You are likely to buy a product or service from someone you know, like and trust. The same applies to your audience and potential customers.
It can take time to build up a good reputation and, of course, it is also dependent on how you behave (not just what you say).
Public relations is one way to strengthen your reputation more widely and generate positive publicity for your work.
You can hire someone to do the work for you, but here we will look at seven reasons you may wish to do it yourself:
1. You don’t have the budget.
When you’re starting up a new venture, the chances are that you will have a limited budget and will be a Jack of all trades; from acting as the financial director to heading the marketing strategy.
If self-promotion is a strong point and something you enjoy, it may make sense to work on your own PR plan in the first instance. There are also resources and guides out there to support you.
But if you are part of a more established organisation, this may not be the best use of your time. Consider your hourly rate compared to the time it would take to competently carry out a campaign.
Your effort may be better invested elsewhere.
Also, there are a range of options available to suit tighter budgets.
2. You have plenty of time.
Again, when you start out and are still building a customer base, you may not have much in the way of money – but you do tend to have some free time.
Whether you decide to do it yourself or pay someone to manage your PR, you will have to invest some hours into your campaign. However, doing it yourself will take longer.
If you’re at the point where you’re pushing away potential clients because you’re perfecting a press release, then it may be time to reconsider your choices.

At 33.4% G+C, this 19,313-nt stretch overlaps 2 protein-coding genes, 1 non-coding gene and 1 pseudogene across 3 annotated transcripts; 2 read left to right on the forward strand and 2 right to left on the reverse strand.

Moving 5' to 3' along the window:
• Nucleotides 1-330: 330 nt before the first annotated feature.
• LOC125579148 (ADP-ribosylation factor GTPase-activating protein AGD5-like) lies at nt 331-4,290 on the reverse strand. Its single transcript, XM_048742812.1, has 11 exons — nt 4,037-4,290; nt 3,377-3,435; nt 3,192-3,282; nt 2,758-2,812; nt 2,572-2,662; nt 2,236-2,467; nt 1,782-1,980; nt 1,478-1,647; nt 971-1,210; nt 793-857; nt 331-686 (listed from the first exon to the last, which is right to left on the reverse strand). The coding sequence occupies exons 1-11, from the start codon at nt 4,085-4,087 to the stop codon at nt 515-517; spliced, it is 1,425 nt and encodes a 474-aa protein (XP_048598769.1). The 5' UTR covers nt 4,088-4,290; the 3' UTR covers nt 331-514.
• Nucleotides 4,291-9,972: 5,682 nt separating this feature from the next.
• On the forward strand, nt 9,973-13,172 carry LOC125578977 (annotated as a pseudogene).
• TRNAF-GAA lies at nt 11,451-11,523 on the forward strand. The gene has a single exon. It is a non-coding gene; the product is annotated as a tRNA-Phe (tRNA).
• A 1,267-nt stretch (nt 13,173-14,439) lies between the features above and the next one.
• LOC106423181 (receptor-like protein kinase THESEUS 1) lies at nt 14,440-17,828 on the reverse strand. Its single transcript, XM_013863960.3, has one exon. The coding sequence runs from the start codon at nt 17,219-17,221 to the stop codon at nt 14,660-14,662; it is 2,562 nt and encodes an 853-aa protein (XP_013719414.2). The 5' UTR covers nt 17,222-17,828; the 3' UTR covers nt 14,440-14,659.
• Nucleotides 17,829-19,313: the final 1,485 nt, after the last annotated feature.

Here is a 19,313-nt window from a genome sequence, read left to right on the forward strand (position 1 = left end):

3. You enjoy it.
I personally would rather swim in Weston’s winter sea than return my own tax self-assessment. I find tax, well, taxing.
The question is, do you enjoy PR and all that it entails? Or does the idea of scraping a chalkboard with fingernails sound more enticing?
4. You are aware of media law.
Are you aware of the dangers of infringing copyright or trademarks? Or what could constitute as libel or contempt?
Just because something has appeared on social networks or is in the public domain does not mean it is safe to use.
One photographer was awarded £20,000 for unauthorised use of his work.
5. You have the skillset.
You will understand the target market and how to reach them.
You will know what makes a good story and the kind of publications a particular article would suit.
You will be able to write in the appropriate press style. This may involve short sentences and a lack of adjectives, for example.
You will have an eye for detail. This doesn’t just mean grammar and spelling, which is important, but also includes checking for any inconsistencies or potential legal issues.
You will also have a knack for developing relationships with reporters, publishers and potential partners.
These are just some of the skills which will come in handy for managing your own PR.
6. You can be objective.
You may take your skills and accomplishments for granted or feel uncomfortable about blowing your own trumpet.
In this case, it helps to work with an objective third party, whether it is a PR consultant or a trusted contact.
7. You are successful.
If the above applies to you and you have had consistent past success, then working on your own PR sounds sensible.
If, however, you have tried and not had the desired results, it may be time to speak with a professional.
I’ve worked with clients after they’ve tried to get press coverage for themselves, with little to no impact.
If you would like help with your PR, you can contact me for a free 15-minute consultation.